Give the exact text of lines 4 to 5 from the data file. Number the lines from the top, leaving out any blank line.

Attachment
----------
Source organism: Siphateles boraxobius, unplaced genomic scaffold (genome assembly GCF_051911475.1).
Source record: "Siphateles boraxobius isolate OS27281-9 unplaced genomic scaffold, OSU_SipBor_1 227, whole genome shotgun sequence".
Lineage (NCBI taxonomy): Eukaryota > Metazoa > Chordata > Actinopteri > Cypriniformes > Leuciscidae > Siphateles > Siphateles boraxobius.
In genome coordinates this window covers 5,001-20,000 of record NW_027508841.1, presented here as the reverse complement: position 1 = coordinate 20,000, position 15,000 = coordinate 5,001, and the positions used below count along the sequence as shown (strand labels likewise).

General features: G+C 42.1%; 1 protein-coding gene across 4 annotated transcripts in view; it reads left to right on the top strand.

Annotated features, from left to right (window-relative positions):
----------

In genome coordinates this window covers 5,001-20,000 of record NW_027508841.1, presented here as the reverse complement: position 1 = coordinate 20,000, position 15,000 = coordinate 5,001, and the positions used below count along the sequence as shown (strand labels likewise).

General features: G+C 42.1%; 1 protein-coding gene across 4 annotated transcripts in view; it reads left to right on the top strand.